Monday, September 18, 2017

Where Personal Breakthroughs Really Come From

This article isn’t ultimately about money, but it does include a simple technique I can almost guarantee will save you tens of thousands of dollars, years of needless toil, and relieve you of an enormous amount of financial stress.
If you do this one thing, you’ll have a lot more money and a lot less worry, without any concerted efforts to earn more or restrict your spending. Probably the only way it won’t change your life is if you’re already doing it.
It isn’t difficult and it requires no new skills, only a few minutes here and there, and perhaps a daily alarm, or a strategically placed sticky-note, to remind you to do it.
Here it is: you ledger your income and expenses. Any money that enters or leaves your possession, you track in a spreadsheet or ledger by category. Then look at the totals at the end of the month. As a failsafe, sit down once a week for twenty minutes to make double-sure you did it.
That’s the entire commitment—just tracking the income and out-go. You’re free to buy whatever you want, as long as you track it. Go order $85 worth of tapas and wine, just make sure you ledger it. Go get a $350 handbag if you like, as long as you’re willing to type that “$350.00” into the “Clothing and accessories” column later that night.
Without any budgeting or self-imposed restrictions, you’ll automatically make far better use of your money, at least doubling or tripling the efficiency of your discretionary spending. You’ll gain a sense of control over your financial life and experience far less money anxiety, all without any conscious effort to spend less or make more.
It works because it’s impossible to be aware of the actual numbers behind your behavior without your priorities changing. It becomes easy to see where you’re getting value and where you’re not. A natural aversion to wastefulness emerges in your daily behaviors, with no self-scolding necessary.
In other words, the things that tempt you towards trouble become considerably less tempting, and that’s the vital point here—tracking your behavior, without striving to change it, gently reduces the amount of willpower and self-scolding required to do the right thing.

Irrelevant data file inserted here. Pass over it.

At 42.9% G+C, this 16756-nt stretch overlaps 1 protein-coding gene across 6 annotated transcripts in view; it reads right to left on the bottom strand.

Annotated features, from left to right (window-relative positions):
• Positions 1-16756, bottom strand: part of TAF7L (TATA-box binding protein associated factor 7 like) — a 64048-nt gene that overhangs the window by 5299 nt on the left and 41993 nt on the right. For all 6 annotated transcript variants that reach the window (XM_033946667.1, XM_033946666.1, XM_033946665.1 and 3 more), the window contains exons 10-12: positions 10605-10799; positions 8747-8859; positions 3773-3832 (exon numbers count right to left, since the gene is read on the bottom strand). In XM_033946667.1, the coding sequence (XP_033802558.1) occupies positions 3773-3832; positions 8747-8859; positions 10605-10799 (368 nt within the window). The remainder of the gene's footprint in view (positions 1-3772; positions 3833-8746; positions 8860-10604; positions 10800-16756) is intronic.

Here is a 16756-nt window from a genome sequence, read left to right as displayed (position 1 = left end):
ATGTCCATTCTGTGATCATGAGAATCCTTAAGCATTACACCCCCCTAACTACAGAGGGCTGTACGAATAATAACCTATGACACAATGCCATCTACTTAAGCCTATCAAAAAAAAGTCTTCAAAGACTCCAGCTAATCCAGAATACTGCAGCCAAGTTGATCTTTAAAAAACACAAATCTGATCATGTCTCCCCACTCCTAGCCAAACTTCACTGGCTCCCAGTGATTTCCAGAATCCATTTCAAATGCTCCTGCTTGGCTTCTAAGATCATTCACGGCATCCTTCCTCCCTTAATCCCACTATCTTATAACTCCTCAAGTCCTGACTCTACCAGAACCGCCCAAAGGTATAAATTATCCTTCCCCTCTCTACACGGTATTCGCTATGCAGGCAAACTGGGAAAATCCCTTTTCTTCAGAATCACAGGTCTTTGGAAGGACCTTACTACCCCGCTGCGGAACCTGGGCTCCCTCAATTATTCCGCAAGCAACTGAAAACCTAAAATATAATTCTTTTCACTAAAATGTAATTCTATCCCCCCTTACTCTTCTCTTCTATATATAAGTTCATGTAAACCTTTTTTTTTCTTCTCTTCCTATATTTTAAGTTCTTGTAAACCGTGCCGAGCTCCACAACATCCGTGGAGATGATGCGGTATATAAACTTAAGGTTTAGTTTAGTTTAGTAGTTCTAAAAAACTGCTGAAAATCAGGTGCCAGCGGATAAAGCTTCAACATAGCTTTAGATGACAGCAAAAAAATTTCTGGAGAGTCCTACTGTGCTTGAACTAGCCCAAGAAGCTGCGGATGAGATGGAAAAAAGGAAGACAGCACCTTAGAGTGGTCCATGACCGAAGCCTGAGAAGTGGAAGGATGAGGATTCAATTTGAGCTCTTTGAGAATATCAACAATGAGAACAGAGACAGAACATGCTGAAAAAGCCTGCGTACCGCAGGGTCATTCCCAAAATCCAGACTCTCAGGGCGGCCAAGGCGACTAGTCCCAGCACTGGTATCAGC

The magic of tracking without striving

I’ve spent my entire adult life experimenting with self-improvement campaigns of all sorts, and nothing has worked better than tracking alone. Just recording the numbers—without striving to change anything about what you’re tracking—almost always creates a sustainable, healthy transition to a better way of doing things.
It sounds radical: let yourself do what you want as long as you track it. But it leads to lasting change far more quickly and painlessly than the conventional method: striving to meet arbitrary, self-imposed quotas, hoping it will one day stop being so painful.
Typically, we begin with a reasonable-sounding standard we’d like to meet—a certain budget for dollars spent, calories consumed, hours dedicated to whatever project—and then engage in a seemingly endless series of willpower battles, trying to stay on the right side of the line. We combine all of our tracking with striving, and striving sucks—particularly if we’re striving to change behaviors we don’t understand yet—so we soon quit both.
Exercising willpower is painful, and we can’t rely on having enough of it to sustain us for the months it takes for the new standard to become easy to meet. From the start, we can’t wait to be done with our campaign of self-restriction, so we fall (or dive) off the wagon, and maybe try again in a few months.
These abandoned trials leave us feeling guilty and powerless, and convinced that the high road is the harder one.